6. Grieg Garden
You may have missed this well-hidden paradise on your way to the HUB, but journalism student Katie Anastas has known about it for years. Grieg Garden’s lush green space will surround you with so many trees you will feel as if you’re in the middle of a forest. “It’s nice to have a place to disconnect from technology,” Anastas said. Unfortunately, Anastas also said Seattle’s poor weather limits when she can read here to early fall and late spring, when the sun comes out. “But having the limited amount of time makes me look forward to reading there,” she said.
7. Kane 130 Balcony
This (oddly specific) spot is a favorite of public health major Jaymin Sohal, who often sits through dull lectures in this room. “When I’m bored out of my brains in lecture, I’ll read instead,” he said. “It’s great because you are just so far away and the people up there don’t care if you’re off task.” So whether you’re in Kane or Guggenheim, sit in the back of the lecture hall next time your professor starts telling the same anecdote she told last week. Consider pulling up an e-book instead of Facebook.
8. McMahon Patio
The patio behind McMahon is the perfect place to read if you have to have a snack and a view while you read. With a spectacular view of Mt. Rainier to the south and Lake Washington to the east, the patio at McMahon offers plenty to look at while you stop to eat that thing you bought at The 8. It never gets as crowded as the HUB in the afternoons, but you might find Madeline Kernan here, a senior majoring in English and history. “I don’t dorm here anymore but McMahon still feels like home,” she said.
9. Allen Library, top floor
If you seek seclusion and privacy, pay a visit to the top floor in Allen Library. “[There’s] not a lot of traffic, [its] very isolated and peaceful,” said Melissa Galindo, a graduate student in the School of Social Work. But if you need to feel like you’re sitting in a cloud while reading, steer clear of this spot. Galindo also mentioned the top floor doesn’t offer enough comfy couches. Still, if you decide to read in this out-of-the-way spot you can rest easy, knowing that interruptions by friends or acquaintances won’t happen here.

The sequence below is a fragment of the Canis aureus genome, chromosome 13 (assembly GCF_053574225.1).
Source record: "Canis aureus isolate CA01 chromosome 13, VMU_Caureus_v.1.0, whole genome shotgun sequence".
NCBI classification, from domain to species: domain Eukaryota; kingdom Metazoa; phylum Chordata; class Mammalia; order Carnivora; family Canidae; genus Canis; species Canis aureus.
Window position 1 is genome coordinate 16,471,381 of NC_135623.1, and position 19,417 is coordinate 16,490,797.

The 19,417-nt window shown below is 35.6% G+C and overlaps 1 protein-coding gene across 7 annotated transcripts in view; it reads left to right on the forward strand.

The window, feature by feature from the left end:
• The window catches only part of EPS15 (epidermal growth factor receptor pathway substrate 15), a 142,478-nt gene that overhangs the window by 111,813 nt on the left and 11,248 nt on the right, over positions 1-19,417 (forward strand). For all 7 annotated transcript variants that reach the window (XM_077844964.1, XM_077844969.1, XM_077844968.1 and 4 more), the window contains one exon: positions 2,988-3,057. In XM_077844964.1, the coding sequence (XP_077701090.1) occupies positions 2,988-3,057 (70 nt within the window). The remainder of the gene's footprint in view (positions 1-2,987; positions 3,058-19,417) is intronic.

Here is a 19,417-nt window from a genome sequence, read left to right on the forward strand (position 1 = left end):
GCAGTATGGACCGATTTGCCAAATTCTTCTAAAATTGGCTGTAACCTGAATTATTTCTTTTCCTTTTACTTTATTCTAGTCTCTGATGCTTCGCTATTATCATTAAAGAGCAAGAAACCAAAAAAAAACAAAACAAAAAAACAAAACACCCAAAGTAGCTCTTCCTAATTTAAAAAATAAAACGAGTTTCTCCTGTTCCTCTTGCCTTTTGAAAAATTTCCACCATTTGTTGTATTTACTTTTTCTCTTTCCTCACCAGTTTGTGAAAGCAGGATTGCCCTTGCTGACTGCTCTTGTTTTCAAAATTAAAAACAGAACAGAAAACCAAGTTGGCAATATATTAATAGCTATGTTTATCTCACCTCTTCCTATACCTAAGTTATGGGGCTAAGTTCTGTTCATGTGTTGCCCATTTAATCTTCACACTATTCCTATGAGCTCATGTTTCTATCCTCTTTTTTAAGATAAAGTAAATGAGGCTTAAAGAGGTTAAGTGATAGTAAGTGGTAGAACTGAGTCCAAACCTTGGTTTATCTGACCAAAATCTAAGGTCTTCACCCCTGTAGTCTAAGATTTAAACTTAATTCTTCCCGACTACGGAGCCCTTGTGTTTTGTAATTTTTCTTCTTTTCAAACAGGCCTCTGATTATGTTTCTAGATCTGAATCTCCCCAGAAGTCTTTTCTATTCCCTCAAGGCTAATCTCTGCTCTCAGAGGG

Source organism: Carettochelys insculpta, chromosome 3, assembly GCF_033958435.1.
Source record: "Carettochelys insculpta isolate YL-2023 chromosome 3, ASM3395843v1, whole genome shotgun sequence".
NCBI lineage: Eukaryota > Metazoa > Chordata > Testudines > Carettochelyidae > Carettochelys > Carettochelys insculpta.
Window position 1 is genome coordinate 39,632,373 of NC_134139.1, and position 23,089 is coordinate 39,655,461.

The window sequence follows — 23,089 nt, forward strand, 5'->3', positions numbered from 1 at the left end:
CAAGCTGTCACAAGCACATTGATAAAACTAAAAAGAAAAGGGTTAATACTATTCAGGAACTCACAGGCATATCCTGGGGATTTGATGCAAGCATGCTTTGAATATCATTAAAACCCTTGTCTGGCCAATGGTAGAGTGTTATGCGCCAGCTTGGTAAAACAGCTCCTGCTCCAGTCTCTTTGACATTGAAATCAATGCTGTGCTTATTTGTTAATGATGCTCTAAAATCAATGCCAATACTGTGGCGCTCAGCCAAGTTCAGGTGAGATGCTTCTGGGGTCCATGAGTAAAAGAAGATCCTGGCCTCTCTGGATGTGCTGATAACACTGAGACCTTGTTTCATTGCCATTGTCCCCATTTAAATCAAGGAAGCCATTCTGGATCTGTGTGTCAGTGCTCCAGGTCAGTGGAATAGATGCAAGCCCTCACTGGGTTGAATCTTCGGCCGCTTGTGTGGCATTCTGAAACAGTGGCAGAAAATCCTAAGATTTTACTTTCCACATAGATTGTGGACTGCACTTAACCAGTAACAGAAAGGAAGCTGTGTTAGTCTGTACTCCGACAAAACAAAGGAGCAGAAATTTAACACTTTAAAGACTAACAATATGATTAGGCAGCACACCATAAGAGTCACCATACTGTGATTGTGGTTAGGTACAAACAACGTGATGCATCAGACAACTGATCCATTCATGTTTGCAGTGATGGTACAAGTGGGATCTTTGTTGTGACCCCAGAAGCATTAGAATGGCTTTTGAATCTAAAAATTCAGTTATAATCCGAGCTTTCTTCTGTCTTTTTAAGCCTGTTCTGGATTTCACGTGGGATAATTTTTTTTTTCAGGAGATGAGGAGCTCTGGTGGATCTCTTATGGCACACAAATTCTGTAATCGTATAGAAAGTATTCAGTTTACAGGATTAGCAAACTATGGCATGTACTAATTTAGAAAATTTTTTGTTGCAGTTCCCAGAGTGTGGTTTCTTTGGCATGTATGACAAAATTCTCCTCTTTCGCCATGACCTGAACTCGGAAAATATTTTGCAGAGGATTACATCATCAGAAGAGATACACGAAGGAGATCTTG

10. Silent Study Floor in Odegaard Undergraduate Library
If you prefer to take notes on everything you read and need absolute silence to concentrate, check out one of the tables on the third floor of Odegaard. The chairs might not feel as comfortable as the sofas in the HUB, but you read at the edge of your seat anyway, leaning over a notebook on the table with your book in one hand and a pen in the other. And don’t worry, this floor lives up to its name. You won’t hear the constant clicking of a League of Legends game in here.
For Literary Dorm Decor:
Jane Eyre Throw Pillow: $32.99
The Great Gatsby Throw Pillow: $32.99